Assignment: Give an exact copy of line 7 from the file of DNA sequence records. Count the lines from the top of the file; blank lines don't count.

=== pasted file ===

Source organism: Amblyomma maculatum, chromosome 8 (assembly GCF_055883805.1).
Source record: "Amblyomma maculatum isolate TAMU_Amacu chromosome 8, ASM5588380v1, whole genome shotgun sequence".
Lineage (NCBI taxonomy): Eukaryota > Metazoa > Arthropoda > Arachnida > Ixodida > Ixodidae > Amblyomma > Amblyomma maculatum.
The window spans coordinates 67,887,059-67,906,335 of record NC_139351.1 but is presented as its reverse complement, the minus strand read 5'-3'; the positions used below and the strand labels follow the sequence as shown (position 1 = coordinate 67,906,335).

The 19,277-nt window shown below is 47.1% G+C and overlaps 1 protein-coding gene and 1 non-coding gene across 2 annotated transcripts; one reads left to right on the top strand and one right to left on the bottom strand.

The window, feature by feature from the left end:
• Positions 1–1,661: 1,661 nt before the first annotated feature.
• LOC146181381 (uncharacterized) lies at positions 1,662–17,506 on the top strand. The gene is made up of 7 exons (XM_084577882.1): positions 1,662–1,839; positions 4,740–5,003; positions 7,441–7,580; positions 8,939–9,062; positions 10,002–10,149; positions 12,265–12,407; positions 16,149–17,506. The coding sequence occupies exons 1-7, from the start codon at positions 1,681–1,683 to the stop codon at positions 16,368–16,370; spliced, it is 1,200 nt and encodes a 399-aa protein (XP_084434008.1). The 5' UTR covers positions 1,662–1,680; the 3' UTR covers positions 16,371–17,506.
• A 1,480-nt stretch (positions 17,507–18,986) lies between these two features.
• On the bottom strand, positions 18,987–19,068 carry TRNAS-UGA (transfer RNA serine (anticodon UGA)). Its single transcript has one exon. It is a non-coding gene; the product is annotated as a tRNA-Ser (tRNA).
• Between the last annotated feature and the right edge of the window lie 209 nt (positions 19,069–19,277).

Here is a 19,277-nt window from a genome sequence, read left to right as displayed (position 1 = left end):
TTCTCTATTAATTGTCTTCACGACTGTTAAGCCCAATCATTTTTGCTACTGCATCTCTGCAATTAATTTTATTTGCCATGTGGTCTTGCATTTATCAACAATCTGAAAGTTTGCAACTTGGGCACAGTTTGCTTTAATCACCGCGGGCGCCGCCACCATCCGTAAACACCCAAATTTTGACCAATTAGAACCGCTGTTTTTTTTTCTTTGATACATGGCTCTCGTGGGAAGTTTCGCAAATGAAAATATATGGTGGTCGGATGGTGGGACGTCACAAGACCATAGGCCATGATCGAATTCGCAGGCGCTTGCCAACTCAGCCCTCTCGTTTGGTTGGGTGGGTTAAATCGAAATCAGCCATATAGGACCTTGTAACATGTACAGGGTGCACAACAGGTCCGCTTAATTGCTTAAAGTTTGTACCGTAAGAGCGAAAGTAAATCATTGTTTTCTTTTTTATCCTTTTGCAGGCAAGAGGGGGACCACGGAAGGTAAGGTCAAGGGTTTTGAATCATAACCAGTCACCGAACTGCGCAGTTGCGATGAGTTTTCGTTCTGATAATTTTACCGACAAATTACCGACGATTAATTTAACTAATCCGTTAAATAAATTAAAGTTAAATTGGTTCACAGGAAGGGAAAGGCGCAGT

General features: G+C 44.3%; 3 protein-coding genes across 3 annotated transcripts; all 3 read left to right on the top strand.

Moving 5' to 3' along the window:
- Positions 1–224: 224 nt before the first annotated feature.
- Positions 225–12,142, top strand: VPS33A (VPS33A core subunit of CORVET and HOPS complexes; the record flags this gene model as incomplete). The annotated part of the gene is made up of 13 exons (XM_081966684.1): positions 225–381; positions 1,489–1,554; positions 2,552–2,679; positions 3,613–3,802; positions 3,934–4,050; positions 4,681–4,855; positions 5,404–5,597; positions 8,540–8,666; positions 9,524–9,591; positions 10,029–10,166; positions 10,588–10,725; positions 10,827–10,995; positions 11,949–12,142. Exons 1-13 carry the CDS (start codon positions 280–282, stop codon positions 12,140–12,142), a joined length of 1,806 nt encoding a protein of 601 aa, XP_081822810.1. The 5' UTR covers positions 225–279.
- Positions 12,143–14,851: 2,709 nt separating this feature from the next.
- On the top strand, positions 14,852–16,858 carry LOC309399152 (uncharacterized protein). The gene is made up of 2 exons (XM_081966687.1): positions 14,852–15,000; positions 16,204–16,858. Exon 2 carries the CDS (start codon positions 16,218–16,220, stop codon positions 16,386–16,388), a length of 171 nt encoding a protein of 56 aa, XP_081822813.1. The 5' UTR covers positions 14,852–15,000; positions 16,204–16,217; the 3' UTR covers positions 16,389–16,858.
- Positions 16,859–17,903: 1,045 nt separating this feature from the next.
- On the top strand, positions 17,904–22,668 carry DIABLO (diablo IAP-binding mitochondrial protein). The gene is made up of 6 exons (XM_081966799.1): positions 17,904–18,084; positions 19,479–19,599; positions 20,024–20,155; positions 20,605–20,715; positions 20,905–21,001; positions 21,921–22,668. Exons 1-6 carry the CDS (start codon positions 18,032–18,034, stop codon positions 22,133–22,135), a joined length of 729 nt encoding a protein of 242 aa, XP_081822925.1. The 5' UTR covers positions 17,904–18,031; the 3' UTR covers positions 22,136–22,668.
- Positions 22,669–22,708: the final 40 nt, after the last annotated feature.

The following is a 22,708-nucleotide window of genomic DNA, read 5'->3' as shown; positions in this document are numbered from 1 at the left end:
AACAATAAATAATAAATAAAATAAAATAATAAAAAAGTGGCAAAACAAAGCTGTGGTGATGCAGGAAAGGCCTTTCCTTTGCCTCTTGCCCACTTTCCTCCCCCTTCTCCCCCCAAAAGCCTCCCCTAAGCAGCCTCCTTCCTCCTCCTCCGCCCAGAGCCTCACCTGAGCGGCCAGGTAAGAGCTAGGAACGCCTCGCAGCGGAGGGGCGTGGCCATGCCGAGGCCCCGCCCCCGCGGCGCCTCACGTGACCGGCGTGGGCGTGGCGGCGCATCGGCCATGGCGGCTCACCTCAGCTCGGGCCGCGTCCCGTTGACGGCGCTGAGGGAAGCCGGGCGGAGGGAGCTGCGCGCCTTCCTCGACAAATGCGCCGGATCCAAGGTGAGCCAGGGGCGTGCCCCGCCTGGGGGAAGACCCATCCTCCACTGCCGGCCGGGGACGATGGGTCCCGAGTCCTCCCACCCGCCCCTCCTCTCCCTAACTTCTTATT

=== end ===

• Positions 1–1,661: 1,661 nt before the first annotated feature.